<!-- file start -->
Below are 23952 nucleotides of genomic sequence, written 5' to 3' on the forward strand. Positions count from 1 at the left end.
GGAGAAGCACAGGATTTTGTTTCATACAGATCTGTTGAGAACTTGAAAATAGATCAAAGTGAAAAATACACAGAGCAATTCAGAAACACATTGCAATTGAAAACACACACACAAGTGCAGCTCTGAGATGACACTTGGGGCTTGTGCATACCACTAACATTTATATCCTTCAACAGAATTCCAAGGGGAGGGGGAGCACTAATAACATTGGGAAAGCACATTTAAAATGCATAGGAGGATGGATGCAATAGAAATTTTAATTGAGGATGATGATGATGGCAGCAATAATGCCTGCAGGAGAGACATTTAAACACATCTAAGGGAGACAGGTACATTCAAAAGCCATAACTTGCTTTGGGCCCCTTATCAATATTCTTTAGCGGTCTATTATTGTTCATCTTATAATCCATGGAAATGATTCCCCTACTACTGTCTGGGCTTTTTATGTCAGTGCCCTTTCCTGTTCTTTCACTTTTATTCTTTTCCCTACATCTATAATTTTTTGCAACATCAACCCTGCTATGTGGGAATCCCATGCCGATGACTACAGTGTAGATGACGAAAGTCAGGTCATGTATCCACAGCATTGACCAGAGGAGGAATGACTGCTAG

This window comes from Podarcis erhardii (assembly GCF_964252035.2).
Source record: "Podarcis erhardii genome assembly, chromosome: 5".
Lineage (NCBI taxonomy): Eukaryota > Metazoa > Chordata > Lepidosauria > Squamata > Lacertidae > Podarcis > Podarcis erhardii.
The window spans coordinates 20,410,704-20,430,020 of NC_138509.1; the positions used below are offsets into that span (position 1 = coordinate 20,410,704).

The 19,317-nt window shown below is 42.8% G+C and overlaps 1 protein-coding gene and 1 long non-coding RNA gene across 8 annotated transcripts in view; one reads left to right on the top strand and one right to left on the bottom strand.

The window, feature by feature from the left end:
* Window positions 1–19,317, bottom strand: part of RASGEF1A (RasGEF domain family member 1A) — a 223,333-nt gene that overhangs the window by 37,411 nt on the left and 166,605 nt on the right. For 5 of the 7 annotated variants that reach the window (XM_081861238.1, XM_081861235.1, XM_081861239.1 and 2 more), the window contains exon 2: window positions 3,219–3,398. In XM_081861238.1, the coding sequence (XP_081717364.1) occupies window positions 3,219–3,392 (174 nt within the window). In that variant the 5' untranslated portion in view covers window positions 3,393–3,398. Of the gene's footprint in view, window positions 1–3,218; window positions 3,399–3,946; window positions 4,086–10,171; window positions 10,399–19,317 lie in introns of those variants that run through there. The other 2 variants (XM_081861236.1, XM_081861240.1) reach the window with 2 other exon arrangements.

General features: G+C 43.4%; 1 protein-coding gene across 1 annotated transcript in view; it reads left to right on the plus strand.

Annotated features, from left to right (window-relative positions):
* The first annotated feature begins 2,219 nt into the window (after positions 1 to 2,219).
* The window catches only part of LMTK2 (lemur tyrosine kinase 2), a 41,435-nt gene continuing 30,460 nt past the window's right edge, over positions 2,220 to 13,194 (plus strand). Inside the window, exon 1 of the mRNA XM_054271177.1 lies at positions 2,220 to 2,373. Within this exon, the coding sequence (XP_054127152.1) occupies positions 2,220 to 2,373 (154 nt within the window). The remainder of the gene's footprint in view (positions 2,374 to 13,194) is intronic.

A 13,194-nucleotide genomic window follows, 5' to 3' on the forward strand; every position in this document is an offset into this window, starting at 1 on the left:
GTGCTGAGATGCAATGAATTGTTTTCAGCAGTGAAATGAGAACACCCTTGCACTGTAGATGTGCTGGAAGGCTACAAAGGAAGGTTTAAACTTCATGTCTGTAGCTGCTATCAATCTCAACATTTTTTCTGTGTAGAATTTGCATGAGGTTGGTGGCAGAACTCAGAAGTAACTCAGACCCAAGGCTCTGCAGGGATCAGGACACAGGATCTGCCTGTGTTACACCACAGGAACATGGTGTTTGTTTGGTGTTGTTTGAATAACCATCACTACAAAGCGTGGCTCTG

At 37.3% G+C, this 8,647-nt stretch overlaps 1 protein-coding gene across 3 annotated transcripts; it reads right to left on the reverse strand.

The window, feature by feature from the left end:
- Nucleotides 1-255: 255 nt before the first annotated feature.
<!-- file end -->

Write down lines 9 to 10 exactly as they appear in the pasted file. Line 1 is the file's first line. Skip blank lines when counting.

* Window positions 1–19,317, bottom strand: part of RASGEF1A (RasGEF domain family member 1A) — a 223,333-nt gene that overhangs the window by 37,411 nt on the left and 166,605 nt on the right. For 5 of the 7 annotated variants that reach the window (XM_081861238.1, XM_081861235.1, XM_081861239.1 and 2 more), the window contains exon 2: window positions 3,219–3,398. In XM_081861238.1, the coding sequence (XP_081717364.1) occupies window positions 3,219–3,392 (174 nt within the window). In that variant the 5' untranslated portion in view covers window positions 3,393–3,398. Of the gene's footprint in view, window positions 1–3,218; window positions 3,399–3,946; window positions 4,086–10,171; window positions 10,399–19,317 lie in introns of those variants that run through there. The other 2 variants (XM_081861236.1, XM_081861240.1) reach the window with 2 other exon arrangements.

General features: G+C 43.4%; 1 protein-coding gene across 1 annotated transcript in view; it reads left to right on the plus strand.